Support the Café
Search our site

Insomnia prayer

Insomnia prayer

It happens more often than I would like. The red-rimmed numbers on the clock tell a tale of the terrible twos: it is so early in the morning that it is still last night, but sleep has already left my bed.

I am not like Samuel, called to attention out of my dreams. I am not like the psalmist, tossing and turning and soaking my pillow with tears. I do sometimes find myself overwhelmed with worry. “Let the worries of today be enough,” says the gospel, “for tomorrow will have worries of its own;” but when today and tomorrow meet in the middle of the night, so do their respective tormenting concerns.

For the most part, I find myself simply awake and alert, waiting for who knows whom.

I have taken to asking God, how would you like me to use this time? After all, there is little to distract me from you for now. God has yet to answer me clearly, but the pursuit of her voice is more calming and more fun than the pursuit of sleep.

When my children were young, none of them slept. There were so many moments of the night when I would hold them, watching and waiting for nothing much, only lying in love.

Certainly, I covet sleep. But I am beginning to find that I cannot begrudge these stolen moments of silent prayer, just Jesus and me, in the desert of the night.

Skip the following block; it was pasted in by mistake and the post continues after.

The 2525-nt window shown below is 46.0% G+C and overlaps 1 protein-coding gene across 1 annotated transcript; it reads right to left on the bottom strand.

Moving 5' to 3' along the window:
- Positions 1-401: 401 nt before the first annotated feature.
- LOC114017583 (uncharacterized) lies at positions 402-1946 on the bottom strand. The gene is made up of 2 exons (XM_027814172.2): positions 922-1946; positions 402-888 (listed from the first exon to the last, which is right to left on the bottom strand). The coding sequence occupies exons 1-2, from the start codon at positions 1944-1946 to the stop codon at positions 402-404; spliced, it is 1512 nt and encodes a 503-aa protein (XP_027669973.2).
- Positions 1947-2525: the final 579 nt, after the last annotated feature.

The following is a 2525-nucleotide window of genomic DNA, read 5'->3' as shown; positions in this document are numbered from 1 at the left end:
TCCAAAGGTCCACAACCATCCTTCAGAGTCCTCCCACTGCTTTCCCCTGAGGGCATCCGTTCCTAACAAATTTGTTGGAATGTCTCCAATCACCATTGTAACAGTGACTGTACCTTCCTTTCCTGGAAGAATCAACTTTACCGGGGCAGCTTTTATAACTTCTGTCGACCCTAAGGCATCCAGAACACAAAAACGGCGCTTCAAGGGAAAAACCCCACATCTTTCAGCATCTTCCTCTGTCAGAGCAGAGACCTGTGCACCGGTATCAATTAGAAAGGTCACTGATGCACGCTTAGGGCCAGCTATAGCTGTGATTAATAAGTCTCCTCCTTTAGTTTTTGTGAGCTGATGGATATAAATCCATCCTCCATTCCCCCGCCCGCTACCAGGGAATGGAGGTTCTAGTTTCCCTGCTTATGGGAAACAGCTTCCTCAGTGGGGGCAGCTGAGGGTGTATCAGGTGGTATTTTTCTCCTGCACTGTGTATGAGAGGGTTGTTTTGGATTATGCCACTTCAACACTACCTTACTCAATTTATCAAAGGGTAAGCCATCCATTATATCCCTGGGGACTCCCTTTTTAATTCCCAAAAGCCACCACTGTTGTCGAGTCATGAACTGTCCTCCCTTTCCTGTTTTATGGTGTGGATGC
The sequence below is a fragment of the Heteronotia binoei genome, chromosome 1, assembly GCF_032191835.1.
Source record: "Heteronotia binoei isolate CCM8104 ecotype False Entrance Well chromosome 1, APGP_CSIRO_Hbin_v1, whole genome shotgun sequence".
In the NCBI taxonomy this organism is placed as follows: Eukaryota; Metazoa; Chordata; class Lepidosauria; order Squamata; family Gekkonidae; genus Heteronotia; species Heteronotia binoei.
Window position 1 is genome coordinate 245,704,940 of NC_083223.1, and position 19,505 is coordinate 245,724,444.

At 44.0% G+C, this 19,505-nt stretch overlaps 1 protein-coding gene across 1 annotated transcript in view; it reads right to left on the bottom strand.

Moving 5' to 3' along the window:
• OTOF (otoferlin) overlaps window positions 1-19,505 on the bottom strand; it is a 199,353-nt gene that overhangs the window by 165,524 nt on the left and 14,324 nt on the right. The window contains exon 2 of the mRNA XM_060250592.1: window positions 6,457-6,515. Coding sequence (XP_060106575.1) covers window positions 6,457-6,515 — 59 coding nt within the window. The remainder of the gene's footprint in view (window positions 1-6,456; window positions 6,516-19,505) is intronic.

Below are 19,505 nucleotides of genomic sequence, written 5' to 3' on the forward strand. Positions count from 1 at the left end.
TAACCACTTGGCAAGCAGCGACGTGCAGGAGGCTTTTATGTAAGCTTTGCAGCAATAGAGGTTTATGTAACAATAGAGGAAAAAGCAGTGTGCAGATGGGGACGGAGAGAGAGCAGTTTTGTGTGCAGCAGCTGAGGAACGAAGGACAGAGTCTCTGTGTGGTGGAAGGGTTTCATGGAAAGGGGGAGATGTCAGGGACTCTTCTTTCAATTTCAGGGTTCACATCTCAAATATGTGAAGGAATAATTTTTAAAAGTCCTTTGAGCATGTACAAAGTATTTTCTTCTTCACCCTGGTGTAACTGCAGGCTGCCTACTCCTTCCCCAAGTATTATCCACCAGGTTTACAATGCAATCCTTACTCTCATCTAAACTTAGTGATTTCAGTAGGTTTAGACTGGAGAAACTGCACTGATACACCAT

I am coming to peace with my hours of insomnia, resting with the God of my restless heart.


The Revd Rosalind C Hughes is the Rector of the Church of the Epiphany in Euclid, Ohio. She blogs at over the water. Her first book, A Family Like Mine: Biblical stories of love, loss, and longing, is due out from Upper Room Books in Spring 2020.

Dislike (0)
Facebooktwitterpinterestlinkedinmail

Café Comments?

Our comment policy requires that you use your real first and last names and provide an email address (your email will not be published). Comments that use non-PG rated language, include personal attacks, that are not provable as fact or that we deem in any way to be counter to our mission of fostering respectful dialogue will not be posted.

Facebooktwitterrss
Support the Café
Past Posts
2020_001

The Episcopal Café seeks to be an independent voice, reporting and reflecting on the Episcopal Church and the Anglican tradition.  The Café is not a platform of advocacy, but it does aim to tell the story of the church from the perspective of Progressive Christianity.  Our collective sympathy, as the Café, lies with the project of widening the circle of inclusion within the church and empowering all the baptized for the role to which they have been called as followers of Christ.

The opinions expressed at the Café are those of individual contributors, and, unless otherwise noted, should not be interpreted as official statements of a parish, diocese or other organization. The art and articles that appear here remain the property of their creators.

All Content  © 2017 Episcopal Café